Although detection of telemetry head magnet 46 is described herein, the relatively large divergence in the directionality of the telemetry head field (e.g., relative to the divergence of the static MRI field) may be exhibited by other magnetic fields generated by handheld magnetic devices or other magnets that are typically encountered by patient 12. For example, a patient magnet (e.g., a handheld permanent magnet) not included in a telemetry head may generate a divergence in directionality similar to that generated by telemetry head magnet 46. Additionally, other devices that generate magnetic fields similar to telemetry head magnet 46 may come in proximity to IMD 26. Such devices may include, but are not limited to, permanent magnets and electromagnets other than the patient magnet. Telemetry head magnet 46 may, therefore, generally represent any magnetic device (e.g., handheld magnetic device) or other magnetic field source that generates a magnetic field similar to that of telemetry head magnet 46. In general, most “environmental” magnetic field sources, such as welders, electric motors, and theft detection gates, to name a few, will exhibit a magnetic field similar to that of telemetry head magnet 46, while few magnetic field sources may exhibit a magnetic field in scale as large as the permanent magnet of MRI device 16.

Although IMD 26 is illustrated as an implantable cardiac stimulation device (e.g., a pacemaker, ICD, CRT-D, or the like), in other examples, an implantable device that detects the static MRI field and operates in the MRI mode according to the present disclosure may include an implantable drug pump or an implantable neurostimulator that provides at least one of deep brain stimulation, vagus nerve stimulation, gastric stimulation, pelvic floor stimulation, spinal cord stimulation, or other stimulation. In other examples, an implantable device that detects the static MRI field and operates in the MRI mode may include any other active implantable medical device that includes electronics that the fields produced by MRI device 16 may interfere with. In other examples, a device that detects the static MRI field and operates in the MRI mode may include an external device.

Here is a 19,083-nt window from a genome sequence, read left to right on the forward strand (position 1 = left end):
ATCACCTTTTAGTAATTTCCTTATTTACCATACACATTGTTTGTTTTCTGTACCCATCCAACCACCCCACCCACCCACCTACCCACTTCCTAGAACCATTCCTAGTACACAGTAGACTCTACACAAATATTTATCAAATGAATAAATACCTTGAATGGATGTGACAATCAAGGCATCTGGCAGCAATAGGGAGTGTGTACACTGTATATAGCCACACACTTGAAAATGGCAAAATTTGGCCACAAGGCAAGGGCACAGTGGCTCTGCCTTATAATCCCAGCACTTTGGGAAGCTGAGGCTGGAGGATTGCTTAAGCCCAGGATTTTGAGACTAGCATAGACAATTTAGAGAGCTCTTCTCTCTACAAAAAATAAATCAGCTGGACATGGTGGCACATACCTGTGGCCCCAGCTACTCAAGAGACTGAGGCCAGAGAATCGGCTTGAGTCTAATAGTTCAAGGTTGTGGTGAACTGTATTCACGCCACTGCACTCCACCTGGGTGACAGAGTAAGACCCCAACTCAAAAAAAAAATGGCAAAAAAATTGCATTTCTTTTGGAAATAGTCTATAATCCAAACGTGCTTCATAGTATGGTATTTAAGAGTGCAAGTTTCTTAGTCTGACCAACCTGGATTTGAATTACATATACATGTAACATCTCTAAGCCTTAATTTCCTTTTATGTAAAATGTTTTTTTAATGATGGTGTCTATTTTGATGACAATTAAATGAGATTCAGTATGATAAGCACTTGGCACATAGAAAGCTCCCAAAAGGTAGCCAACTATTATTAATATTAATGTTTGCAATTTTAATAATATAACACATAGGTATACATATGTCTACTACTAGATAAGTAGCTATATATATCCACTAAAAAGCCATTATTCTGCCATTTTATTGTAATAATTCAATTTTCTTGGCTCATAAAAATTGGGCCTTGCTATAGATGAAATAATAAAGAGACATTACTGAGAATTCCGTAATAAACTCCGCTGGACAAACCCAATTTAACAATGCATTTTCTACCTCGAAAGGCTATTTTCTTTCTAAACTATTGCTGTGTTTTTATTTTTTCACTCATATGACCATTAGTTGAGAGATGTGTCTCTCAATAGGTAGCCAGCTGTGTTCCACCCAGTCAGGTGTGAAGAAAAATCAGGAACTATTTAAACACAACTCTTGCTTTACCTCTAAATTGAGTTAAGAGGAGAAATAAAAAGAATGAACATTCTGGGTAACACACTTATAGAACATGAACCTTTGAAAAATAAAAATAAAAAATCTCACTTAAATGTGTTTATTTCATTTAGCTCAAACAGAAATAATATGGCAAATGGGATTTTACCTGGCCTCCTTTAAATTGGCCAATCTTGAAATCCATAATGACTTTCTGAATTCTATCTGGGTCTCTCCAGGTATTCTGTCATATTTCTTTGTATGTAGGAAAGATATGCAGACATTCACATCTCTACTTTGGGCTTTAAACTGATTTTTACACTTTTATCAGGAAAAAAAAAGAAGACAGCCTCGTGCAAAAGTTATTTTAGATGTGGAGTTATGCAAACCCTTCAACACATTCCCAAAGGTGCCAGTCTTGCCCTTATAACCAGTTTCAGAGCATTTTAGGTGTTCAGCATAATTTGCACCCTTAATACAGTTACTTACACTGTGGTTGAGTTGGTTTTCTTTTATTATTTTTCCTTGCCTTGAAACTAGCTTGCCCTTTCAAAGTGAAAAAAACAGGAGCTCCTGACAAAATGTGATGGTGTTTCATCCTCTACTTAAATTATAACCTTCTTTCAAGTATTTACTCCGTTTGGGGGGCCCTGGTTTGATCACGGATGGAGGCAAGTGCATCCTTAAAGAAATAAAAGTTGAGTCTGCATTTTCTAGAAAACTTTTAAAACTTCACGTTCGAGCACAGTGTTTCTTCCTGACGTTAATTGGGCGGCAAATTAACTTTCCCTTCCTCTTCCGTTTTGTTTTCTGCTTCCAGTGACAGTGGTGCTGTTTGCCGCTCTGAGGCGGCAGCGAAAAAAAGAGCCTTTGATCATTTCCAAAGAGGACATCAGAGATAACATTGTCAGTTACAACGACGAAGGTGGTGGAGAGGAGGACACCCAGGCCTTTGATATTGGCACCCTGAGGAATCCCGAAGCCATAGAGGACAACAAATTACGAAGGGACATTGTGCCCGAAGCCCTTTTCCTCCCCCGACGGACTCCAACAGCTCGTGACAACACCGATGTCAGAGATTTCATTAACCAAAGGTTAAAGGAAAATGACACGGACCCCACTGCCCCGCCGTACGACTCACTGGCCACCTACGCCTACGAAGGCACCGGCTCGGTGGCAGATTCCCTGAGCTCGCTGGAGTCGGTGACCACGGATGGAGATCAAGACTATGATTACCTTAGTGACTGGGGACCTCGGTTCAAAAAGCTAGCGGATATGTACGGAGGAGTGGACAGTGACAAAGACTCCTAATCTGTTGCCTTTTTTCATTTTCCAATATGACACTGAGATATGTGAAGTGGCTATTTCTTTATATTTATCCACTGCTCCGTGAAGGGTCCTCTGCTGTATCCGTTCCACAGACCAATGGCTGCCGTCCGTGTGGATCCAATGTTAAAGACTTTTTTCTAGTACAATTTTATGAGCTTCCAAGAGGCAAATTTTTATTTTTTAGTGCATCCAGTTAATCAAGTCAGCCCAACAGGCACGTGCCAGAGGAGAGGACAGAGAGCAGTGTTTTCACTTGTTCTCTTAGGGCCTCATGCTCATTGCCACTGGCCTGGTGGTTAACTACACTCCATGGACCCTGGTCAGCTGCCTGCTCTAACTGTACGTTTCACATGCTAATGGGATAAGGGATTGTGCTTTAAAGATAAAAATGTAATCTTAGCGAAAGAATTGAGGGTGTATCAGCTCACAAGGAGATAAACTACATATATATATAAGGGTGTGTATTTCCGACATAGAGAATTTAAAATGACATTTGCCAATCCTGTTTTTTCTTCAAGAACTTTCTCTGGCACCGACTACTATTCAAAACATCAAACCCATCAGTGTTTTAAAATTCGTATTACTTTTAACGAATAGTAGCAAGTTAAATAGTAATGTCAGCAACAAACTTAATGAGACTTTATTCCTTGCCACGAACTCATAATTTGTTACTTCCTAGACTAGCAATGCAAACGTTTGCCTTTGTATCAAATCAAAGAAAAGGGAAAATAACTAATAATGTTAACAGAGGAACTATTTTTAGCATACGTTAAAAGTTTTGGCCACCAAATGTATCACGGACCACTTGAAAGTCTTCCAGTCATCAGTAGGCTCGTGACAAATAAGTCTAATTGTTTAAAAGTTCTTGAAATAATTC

FIGS. 3A and 3B show schematic views of IMD 26. The schematic views of IMD 26 illustrate components of IMD 26 within housing 34. Housing 34 defines a cavity 50 in which components of IMD 26 are housed. FIG. 3B shows the arrangement of components within housing 34 from the bottom side of IMD 26 as illustrated in FIG. 3A.

IMD 26 includes a power source 52 housed within cavity 50. Power source 52 may include a battery, e.g., a rechargeable or non-rechargeable battery. IMD 26 includes a printed circuit board (PCB) 54 that includes electronic components of IMD 26. Electronic components include, but are not limited to, a control module 56, first and second magnetic field direction sensors 58 a and 58 b (collectively “magnetic field direction sensors 58”), and a magnetic field strength sensor 60.

PCB 54 may not be limited to typical PCB structures, but may instead represent any structure within IMD 26 that is used to mechanically support and electrically connect control module 56, field direction sensors 58, field strength sensor 60, power source 52, and other electronic components within housing 34. In some examples, PCB 54 may include one or more layers of conductive traces and conductive vias that provide electrical connection between control module 56, field direction sensors 58, and field strength sensor 60 as well as and electrical connection between power source 52 and control module 56, and field direction sensors 58 such that power source 52 may provide those components. Conductors within leads 28 and 30 may be connected to control module 56 on PCB 54 through connecting wires 62. For example, connecting wires 62 may be connected to conductors within leads 28 and 30 at one end (e.g., via one or more feed throughs), and connected to PCB connection points 64 on PCB 54 at the other end.

Although the electronic components of IMD 26 are illustrated as included on a single PCB, it is contemplated that the electronic components described herein may be included elsewhere within IMD 26, e.g., on other supporting structures within IMD 26, such as additional PCBs (not shown). In other examples, electronic components within IMD 26 may be mounted to the inside of housing 34 within cavity 50 or mounted to the outside of housing 34 and connected to components on the inside of housing 34 through a feed through (not shown) in housing 34. In still other examples, electronic components may be mounted on or within connector block 36 or connected to one or more of leads 28 and 30.